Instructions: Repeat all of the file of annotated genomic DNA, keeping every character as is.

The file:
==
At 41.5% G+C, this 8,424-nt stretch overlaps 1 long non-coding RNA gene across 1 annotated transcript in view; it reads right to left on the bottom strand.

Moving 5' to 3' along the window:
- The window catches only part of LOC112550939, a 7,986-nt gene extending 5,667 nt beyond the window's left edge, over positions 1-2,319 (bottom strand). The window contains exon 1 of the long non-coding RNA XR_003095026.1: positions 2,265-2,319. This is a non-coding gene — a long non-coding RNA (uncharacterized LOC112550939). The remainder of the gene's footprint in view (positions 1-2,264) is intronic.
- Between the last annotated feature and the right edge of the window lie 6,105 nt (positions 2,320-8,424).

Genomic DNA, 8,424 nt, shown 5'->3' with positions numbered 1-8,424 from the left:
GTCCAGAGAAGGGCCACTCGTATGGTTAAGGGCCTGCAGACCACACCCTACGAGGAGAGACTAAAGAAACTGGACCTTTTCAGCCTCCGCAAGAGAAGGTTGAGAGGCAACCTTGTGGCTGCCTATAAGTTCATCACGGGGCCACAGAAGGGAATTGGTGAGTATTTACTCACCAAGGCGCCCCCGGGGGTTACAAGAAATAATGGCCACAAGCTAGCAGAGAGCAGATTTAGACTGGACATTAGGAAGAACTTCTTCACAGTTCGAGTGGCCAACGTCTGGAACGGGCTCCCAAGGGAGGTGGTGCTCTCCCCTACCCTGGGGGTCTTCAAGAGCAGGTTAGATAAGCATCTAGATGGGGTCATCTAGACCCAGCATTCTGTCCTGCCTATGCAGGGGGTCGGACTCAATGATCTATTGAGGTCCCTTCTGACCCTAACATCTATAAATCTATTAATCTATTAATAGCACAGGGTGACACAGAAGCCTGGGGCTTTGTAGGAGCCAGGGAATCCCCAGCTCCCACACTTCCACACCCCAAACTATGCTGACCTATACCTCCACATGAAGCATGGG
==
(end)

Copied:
At 41.5% G+C, this 8,424-nt stretch overlaps 1 long non-coding RNA gene across 1 annotated transcript in view; it reads right to left on the bottom strand.

Moving 5' to 3' along the window:
- The window catches only part of LOC112550939, a 7,986-nt gene extending 5,667 nt beyond the window's left edge, over positions 1-2,319 (bottom strand). The window contains exon 1 of the long non-coding RNA XR_003095026.1: positions 2,265-2,319. This is a non-coding gene — a long non-coding RNA (uncharacterized LOC112550939). The remainder of the gene's footprint in view (positions 1-2,264) is intronic.
- Between the last annotated feature and the right edge of the window lie 6,105 nt (positions 2,320-8,424).

Genomic DNA, 8,424 nt, shown 5'->3' with positions numbered 1-8,424 from the left:
GTCCAGAGAAGGGCCACTCGTATGGTTAAGGGCCTGCAGACCACACCCTACGAGGAGAGACTAAAGAAACTGGACCTTTTCAGCCTCCGCAAGAGAAGGTTGAGAGGCAACCTTGTGGCTGCCTATAAGTTCATCACGGGGCCACAGAAGGGAATTGGTGAGTATTTACTCACCAAGGCGCCCCCGGGGGTTACAAGAAATAATGGCCACAAGCTAGCAGAGAGCAGATTTAGACTGGACATTAGGAAGAACTTCTTCACAGTTCGAGTGGCCAACGTCTGGAACGGGCTCCCAAGGGAGGTGGTGCTCTCCCCTACCCTGGGGGTCTTCAAGAGCAGGTTAGATAAGCATCTAGATGGGGTCATCTAGACCCAGCATTCTGTCCTGCCTATGCAGGGGGTCGGACTCAATGATCTATTGAGGTCCCTTCTGACCCTAACATCTATAAATCTATTAATCTATTAATAGCACAGGGTGACACAGAAGCCTGGGGCTTTGTAGGAGCCAGGGAATCCCCAGCTCCCACACTTCCACACCCCAAACTATGCTGACCTATACCTCCACATGAAGCATGGG